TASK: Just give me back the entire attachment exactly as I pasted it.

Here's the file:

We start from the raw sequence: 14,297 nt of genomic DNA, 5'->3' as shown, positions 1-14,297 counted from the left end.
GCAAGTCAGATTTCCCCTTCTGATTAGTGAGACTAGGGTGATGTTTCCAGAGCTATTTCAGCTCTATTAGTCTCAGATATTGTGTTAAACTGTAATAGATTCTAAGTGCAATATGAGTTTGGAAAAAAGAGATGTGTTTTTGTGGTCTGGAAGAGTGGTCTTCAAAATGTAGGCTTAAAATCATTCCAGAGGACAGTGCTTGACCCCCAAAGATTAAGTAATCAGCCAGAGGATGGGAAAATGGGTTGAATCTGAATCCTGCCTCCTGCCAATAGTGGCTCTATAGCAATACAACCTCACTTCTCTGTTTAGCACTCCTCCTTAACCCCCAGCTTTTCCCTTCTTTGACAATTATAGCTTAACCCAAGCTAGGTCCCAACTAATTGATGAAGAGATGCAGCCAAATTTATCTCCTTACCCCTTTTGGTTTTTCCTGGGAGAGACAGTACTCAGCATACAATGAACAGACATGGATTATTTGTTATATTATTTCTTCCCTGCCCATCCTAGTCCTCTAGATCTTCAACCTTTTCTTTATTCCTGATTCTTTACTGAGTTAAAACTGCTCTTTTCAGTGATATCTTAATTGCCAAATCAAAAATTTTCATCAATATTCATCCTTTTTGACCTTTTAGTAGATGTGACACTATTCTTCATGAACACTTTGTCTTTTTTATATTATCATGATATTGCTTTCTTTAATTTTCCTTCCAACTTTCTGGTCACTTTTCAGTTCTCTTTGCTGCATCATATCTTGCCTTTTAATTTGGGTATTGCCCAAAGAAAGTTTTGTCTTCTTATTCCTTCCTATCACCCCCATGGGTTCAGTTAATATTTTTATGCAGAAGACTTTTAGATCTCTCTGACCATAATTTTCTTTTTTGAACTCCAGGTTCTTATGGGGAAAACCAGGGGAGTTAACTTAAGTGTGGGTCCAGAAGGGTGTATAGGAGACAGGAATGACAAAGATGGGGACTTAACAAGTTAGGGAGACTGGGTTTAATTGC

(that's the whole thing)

We start from the raw sequence: 14,297 nt of genomic DNA, 5'->3' as shown, positions 1-14,297 counted from the left end.
GCAAGTCAGATTTCCCCTTCTGATTAGTGAGACTAGGGTGATGTTTCCAGAGCTATTTCAGCTCTATTAGTCTCAGATATTGTGTTAAACTGTAATAGATTCTAAGTGCAATATGAGTTTGGAAAAAAGAGATGTGTTTTTGTGGTCTGGAAGAGTGGTCTTCAAAATGTAGGCTTAAAATCATTCCAGAGGACAGTGCTTGACCCCCAAAGATTAAGTAATCAGCCAGAGGATGGGAAAATGGGTTGAATCTGAATCCTGCCTCCTGCCAATAGTGGCTCTATAGCAATACAACCTCACTTCTCTGTTTAGCACTCCTCCTTAACCCCCAGCTTTTCCCTTCTTTGACAATTATAGCTTAACCCAAGCTAGGTCCCAACTAATTGATGAAGAGATGCAGCCAAATTTATCTCCTTACCCCTTTTGGTTTTTCCTGGGAGAGACAGTACTCAGCATACAATGAACAGACATGGATTATTTGTTATATTATTTCTTCCCTGCCCATCCTAGTCCTCTAGATCTTCAACCTTTTCTTTATTCCTGATTCTTTACTGAGTTAAAACTGCTCTTTTCAGTGATATCTTAATTGCCAAATCAAAAATTTTCATCAATATTCATCCTTTTTGACCTTTTAGTAGATGTGACACTATTCTTCATGAACACTTTGTCTTTTTTATATTATCATGATATTGCTTTCTTTAATTTTCCTTCCAACTTTCTGGTCACTTTTCAGTTCTCTTTGCTGCATCATATCTTGCCTTTTAATTTGGGTATTGCCCAAAGAAAGTTTTGTCTTCTTATTCCTTCCTATCACCCCCATGGGTTCAGTTAATATTTTTATGCAGAAGACTTTTAGATCTCTCTGACCATAATTTTCTTTTTTGAACTCCAGGTTCTTATGGGGAAAACCAGGGGAGTTAACTTAAGTGTGGGTCCAGAAGGGTGTATAGGAGACAGGAATGACAAAGATGGGGACTTAACAAGTTAGGGAGACTGGGTTTAATTGC